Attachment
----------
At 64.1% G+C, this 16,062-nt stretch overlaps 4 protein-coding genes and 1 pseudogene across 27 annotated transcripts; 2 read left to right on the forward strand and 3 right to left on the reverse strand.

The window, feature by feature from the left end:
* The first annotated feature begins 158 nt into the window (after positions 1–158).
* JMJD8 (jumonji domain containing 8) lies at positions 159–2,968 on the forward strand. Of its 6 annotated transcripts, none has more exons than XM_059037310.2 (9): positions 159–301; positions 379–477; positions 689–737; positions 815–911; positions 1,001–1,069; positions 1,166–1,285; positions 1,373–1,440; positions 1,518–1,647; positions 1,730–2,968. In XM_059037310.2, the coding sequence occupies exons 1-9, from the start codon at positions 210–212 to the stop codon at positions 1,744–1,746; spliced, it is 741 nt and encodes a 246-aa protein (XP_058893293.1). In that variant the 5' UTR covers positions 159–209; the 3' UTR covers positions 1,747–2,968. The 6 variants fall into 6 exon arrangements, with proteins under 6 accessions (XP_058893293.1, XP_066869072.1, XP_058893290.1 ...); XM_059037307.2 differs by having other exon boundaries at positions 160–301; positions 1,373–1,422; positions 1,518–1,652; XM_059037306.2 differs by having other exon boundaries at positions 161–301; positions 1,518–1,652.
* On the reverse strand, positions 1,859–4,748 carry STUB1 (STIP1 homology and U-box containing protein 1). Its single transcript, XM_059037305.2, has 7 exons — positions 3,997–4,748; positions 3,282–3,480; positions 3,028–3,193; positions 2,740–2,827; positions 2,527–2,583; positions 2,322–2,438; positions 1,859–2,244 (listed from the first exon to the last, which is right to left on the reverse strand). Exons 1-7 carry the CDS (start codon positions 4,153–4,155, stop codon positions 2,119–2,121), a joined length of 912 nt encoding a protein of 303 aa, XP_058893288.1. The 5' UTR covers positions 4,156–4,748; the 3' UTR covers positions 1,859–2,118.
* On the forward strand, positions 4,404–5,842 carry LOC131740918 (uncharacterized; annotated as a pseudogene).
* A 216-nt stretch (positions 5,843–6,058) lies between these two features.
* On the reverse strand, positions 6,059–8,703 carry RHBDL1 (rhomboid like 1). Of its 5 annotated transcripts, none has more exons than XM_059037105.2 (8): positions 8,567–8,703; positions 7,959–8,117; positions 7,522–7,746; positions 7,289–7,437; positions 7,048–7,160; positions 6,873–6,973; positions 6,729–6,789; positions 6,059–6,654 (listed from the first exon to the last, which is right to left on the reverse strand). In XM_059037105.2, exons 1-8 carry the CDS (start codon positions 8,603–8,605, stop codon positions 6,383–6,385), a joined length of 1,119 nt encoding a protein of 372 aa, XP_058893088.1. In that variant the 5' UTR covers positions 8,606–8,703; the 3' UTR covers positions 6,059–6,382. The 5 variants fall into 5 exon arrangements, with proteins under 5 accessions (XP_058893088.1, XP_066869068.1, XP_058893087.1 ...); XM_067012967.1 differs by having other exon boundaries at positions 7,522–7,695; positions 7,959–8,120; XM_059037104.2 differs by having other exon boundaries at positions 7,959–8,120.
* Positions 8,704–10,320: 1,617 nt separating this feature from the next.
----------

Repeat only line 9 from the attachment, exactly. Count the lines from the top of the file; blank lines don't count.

* Positions 8,704–10,320: 1,617 nt separating this feature from the next.